The system of partial differential is discretized by a finite volume
approach--see for example [7] or [11].
Space is divided into a series of quadrilateral (but not necessarily
rectangular) cells labelled .
This reduces the PDEs
to a large coupled system of ordinary differential equations.
These are integrated by a variant of the well-known 4th order Runge
Kutta scheme.
A single time-step involves four stages like:

Here is the volume a cell and , are coordinate differences between end-points of the face. Since the dependent variables and fluxes are defined at cell centers, their values at a cell face in equation 3 is are approximated as the average of the values from the two cells meeting at the face.

So at its most basic level the program for integrating the Euler equations consists of a series of steps like:

- Calculate , from current (via equations of state).
- Calculate from , , .
- Calculate from , , .
- Calculate from , .
- Update .

The four fields

Another noteworthy thing is that these overall statements work naturally
with aligned data--no communication is needed here. Out of
the five stages enumerated above, only computation of `R` involves non-local
terms (formally because of the use of averages across adjacent cells
for the flow values at the faces). The code can be written easily using
ghost regions, shifted indices, and the `writeHalo()` operation. Again
it involves a single overall nest with a long body. A much-ellided
outline is given in Figure 5.
The optional arguments `wlo`, `whi` to `Adlib.writeHalo()`
define the widths of the parts ghost regions that need updating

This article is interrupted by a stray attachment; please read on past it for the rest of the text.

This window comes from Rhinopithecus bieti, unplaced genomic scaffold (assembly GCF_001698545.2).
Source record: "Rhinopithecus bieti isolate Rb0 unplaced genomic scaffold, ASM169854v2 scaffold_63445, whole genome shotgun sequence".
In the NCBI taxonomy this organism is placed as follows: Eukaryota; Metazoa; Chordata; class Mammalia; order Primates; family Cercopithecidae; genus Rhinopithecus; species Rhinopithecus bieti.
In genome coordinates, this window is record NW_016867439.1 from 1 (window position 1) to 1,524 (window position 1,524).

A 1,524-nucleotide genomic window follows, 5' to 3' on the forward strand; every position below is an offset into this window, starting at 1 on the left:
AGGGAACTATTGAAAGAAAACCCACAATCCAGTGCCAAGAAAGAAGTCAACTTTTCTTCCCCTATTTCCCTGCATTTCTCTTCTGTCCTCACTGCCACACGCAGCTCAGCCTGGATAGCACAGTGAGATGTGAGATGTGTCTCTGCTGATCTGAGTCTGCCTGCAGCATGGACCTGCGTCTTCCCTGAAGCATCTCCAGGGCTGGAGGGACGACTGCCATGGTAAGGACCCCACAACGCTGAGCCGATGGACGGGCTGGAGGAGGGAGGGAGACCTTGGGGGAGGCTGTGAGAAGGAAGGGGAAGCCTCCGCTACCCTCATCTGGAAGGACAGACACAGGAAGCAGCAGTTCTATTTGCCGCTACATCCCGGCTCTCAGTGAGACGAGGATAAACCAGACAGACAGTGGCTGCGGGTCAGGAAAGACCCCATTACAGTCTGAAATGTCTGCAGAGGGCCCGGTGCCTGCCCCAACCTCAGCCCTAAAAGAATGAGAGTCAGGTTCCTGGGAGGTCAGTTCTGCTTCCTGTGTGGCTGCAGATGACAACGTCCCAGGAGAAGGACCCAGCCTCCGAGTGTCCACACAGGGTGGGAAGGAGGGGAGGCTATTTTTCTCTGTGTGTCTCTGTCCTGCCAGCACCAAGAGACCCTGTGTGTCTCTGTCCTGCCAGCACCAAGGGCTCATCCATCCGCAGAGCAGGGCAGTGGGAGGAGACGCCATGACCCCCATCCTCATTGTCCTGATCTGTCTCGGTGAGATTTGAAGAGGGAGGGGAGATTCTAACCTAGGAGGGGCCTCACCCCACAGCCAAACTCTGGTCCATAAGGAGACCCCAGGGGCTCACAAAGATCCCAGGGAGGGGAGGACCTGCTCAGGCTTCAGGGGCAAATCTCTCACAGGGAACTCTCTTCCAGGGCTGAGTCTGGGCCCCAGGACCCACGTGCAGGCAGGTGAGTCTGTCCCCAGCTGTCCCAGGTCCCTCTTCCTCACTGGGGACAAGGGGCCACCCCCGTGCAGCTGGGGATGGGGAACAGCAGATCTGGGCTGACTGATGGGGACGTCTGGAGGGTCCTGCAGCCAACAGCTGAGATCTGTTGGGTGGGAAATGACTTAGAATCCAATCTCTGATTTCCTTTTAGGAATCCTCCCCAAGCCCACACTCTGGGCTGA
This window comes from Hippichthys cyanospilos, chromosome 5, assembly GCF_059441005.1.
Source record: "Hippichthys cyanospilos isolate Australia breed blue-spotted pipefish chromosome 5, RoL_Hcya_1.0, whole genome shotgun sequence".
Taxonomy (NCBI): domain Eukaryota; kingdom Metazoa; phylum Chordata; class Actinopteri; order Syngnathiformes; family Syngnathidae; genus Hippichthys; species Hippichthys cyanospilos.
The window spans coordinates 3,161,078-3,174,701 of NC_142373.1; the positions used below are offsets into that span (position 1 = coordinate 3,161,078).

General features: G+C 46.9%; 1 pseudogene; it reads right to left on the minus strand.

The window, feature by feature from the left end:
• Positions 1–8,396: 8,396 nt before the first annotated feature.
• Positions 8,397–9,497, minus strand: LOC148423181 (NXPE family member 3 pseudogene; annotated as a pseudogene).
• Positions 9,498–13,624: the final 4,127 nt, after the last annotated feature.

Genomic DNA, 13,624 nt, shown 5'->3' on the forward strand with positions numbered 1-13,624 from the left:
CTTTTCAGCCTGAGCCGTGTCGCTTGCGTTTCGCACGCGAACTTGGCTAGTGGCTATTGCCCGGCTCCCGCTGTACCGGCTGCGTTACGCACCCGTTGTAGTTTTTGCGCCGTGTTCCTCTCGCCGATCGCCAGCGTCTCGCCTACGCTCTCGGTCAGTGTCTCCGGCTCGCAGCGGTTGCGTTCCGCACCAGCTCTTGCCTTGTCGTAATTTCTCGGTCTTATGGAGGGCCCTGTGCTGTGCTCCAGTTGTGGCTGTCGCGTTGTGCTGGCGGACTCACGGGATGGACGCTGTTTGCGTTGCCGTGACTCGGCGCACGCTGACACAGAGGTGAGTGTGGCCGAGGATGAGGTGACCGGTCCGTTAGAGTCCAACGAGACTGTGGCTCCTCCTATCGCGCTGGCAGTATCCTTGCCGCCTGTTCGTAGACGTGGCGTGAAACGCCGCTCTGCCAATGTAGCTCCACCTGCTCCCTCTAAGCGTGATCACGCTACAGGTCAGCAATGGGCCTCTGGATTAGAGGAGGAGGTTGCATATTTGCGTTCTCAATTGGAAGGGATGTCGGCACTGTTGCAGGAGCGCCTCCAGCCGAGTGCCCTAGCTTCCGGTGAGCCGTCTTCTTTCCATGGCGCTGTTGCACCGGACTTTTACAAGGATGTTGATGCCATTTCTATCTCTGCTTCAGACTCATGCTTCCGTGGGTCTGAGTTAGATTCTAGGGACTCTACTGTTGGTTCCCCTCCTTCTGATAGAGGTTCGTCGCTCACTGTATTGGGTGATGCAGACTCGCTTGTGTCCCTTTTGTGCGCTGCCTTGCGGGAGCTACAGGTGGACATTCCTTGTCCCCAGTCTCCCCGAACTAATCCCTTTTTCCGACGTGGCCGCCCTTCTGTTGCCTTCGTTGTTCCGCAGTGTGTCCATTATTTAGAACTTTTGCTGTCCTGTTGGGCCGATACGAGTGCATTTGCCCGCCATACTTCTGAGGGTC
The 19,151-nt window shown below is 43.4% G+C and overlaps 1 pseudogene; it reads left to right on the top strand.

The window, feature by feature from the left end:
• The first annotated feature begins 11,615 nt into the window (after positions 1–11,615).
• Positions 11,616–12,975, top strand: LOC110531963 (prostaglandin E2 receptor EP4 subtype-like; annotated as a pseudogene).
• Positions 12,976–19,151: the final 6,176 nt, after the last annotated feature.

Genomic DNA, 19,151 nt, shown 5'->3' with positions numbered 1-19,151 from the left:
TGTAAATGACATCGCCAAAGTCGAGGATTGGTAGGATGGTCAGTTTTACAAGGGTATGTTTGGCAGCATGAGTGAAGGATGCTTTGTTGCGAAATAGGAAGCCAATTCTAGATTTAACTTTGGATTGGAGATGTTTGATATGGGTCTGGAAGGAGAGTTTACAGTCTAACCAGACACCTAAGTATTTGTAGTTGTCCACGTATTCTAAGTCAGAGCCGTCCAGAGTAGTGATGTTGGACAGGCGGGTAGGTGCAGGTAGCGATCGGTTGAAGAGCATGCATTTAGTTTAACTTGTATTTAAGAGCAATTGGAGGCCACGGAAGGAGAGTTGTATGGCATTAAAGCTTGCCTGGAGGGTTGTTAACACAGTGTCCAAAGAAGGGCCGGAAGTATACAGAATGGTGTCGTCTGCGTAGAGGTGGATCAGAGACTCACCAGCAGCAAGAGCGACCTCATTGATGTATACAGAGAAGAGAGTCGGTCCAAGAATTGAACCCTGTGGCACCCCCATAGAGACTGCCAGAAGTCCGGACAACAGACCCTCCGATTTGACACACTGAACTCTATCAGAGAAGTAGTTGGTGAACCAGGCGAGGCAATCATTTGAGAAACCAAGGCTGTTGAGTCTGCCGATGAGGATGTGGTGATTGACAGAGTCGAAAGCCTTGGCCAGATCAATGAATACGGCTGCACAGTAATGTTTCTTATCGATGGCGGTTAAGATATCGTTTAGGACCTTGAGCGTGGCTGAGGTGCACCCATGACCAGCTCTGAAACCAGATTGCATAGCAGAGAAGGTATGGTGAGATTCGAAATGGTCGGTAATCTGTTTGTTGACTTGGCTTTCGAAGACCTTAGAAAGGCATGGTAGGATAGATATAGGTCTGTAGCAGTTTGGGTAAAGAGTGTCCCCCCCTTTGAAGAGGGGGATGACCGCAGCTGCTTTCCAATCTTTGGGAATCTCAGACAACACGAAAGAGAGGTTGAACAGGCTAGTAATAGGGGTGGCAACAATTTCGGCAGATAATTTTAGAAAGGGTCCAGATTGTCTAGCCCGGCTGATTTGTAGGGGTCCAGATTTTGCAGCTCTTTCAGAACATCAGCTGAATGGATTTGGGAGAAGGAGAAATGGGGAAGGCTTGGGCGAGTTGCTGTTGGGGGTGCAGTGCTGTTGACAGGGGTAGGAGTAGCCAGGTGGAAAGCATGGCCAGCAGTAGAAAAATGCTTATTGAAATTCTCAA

(the default is to update the whole of the ghost regions of the array,
whatever their width).
In the current case these vectors both have value `[1, 1]`--because
shifted indices displace one site in positive and negative x and y directions.

The arrays `xnode` and `ynode` hold coordinates of the cell
vertices. Because these arrays are constant through the computation, the
ghost regions of *these* arrays are initialized once during startup.

We will briefly discuss two other interesting complications: handling
of so-called *artificial viscosity*, and imposition of boundary
conditions.

Artificial viscosity (or artifical smoothing) is added to damp out a
numerical instability in the Runge Kutta time-stepping scheme,
which otherwise causes unphysical oscillatory modes associated with
the discretization to grow.
An accepted scheme adds small terms proportional to 2nd and
4th order finite difference operators to the update of .
From the point of view of HPJava programming one interesting issue is
that 4th order damping implies an update stencil requiring source elements
offset two places from the destination element (unlike Figure
5, for example, where the maximum offset is one).
This is handled by creating the array with ghost regions *of width
2*.

Implementing numerically stable boundary conditions for the Euler
equations is non-trivial.
In our implementation the domain of cells is rectangular, though the grid
is distorted into an irregular pipe profile by the choice of physical
coordinates attached to grid points (`xnode`, `ynode` distributed
arrays).
HPJava has an additional control construct called *at*,
which can be used to update edges (it has other uses). The *at*
statement is a degenerate form of the overall statement. It only
``enumerates'' a single location in its specified range. To work
along the line , for example, one may write code like:

The actual code in the body is a fairly complicated interpolation based on Riemann invariants. In general access to